Small businesses exist within nearly every industry. Freelance writers can qualify as small business owners, and so can retailers, hairdressers, tax experts, lawyers and even private-practice doctors.

According to the U.S. Chamber of Commerce, there are over 33 small businesses in the United States, equaling 99.9 percent of all American businesses.

Recent years have also seen a rise in new small businesses or sole proprietors entering the business world. In 2021, 5.4 million applications were submitted for new businesses to be formed — a record-breaking number that doesn’t appear to be slowing down. In 2022, nearly as many applications were submitted — 5.1 million to be exact.

Why shop small businesses

Small businesses are at the core of the American economy. These businesses account for 44 percent of U.S. economic activity and 64 percent of jobs created in America, according to the U.S. Small Business Administration.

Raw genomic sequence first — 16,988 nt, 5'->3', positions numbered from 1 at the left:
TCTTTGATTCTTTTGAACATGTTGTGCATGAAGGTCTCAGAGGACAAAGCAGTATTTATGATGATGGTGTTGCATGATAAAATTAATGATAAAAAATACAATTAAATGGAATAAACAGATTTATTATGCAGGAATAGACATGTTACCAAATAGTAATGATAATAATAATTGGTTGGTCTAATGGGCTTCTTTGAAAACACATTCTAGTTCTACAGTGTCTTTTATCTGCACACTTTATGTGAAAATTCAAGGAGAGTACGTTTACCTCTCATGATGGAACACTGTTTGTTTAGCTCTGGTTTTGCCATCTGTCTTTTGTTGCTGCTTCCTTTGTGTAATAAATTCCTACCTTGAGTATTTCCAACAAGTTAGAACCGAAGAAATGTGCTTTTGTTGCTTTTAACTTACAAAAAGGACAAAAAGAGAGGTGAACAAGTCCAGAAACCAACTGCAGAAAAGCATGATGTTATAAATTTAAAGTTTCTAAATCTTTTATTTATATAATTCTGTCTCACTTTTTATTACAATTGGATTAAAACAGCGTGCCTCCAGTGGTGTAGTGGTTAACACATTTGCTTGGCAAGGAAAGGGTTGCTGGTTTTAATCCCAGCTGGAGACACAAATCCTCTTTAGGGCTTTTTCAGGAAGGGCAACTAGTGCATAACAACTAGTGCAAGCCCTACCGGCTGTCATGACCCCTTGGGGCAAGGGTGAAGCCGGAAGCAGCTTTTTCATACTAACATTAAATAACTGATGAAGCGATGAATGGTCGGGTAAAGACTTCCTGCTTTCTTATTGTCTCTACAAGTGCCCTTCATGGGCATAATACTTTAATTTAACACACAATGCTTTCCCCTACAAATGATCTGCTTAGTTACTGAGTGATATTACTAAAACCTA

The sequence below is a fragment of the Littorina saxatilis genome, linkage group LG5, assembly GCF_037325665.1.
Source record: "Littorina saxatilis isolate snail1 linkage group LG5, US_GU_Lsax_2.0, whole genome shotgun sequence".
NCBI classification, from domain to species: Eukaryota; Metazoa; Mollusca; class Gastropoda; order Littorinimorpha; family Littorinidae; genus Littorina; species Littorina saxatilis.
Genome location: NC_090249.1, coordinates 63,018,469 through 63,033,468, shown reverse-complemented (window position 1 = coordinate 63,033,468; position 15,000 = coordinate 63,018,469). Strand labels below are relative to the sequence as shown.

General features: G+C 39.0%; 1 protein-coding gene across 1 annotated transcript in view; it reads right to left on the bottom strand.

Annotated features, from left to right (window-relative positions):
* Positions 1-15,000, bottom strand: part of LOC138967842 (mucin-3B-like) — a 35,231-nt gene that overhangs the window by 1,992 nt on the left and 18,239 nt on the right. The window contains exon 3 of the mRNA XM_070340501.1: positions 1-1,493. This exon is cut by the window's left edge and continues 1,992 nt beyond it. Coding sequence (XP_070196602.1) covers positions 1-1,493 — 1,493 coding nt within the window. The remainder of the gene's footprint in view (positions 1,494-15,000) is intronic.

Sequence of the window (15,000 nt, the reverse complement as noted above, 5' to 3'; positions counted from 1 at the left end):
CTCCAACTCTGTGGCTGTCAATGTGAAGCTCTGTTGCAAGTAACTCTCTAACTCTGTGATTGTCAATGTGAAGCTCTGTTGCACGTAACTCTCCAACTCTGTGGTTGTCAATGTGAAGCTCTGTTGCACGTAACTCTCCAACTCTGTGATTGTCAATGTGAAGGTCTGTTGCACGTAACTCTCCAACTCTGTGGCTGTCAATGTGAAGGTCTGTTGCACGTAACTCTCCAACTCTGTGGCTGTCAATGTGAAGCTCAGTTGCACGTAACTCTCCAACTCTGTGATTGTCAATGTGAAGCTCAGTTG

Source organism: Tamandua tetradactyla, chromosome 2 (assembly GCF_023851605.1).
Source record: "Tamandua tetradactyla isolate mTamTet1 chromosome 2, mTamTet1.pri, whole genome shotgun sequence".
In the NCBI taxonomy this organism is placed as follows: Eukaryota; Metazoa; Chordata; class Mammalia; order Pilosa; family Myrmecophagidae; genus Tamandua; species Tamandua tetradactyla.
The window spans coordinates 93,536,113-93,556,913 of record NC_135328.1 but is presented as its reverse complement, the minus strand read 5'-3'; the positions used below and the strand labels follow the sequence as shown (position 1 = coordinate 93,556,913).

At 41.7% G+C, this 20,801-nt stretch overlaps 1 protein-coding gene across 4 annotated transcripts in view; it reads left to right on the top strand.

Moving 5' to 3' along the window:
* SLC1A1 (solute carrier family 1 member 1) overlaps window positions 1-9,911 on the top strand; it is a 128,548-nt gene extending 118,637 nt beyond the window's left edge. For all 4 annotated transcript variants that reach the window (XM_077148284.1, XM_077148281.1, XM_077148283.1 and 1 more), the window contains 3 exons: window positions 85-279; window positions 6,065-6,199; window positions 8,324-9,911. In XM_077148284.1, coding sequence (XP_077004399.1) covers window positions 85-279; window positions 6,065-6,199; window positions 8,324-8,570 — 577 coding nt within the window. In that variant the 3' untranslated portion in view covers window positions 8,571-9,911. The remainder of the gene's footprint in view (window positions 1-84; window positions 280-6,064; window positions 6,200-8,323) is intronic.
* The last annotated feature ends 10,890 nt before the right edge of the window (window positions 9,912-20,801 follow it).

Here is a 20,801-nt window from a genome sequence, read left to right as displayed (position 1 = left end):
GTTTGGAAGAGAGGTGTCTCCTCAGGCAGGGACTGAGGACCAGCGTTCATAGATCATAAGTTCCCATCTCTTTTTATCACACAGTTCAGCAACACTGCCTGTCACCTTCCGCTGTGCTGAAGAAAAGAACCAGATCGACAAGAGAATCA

Economy aside, people enjoy shopping small businesses better than large businesses for many reasons. A recent Bankrate’s survey found that 90 percent of all U.S. adults enjoy the experience of shopping small for at least one reason over shopping with large businesses. Fifty-one percent of U.S. adults feel the unique gift ideas provide a better experience.

Similarly, 50 percent of Americans feel that small businesses’ customer experience is better than large stores, and 41 percent enjoy shopping small to foster a sense of community.

Other top reasons that people enjoy shopping at small businesses include:

  • It provides better product quality.
  • It’s convenient or saves time.
  • Customer service has detailed product knowledge.

Small business industries

According to the U.S. Chamber of Commerce, 50 percent of businesses start at home. And while small businesses are present in most industries, some are more popular than others.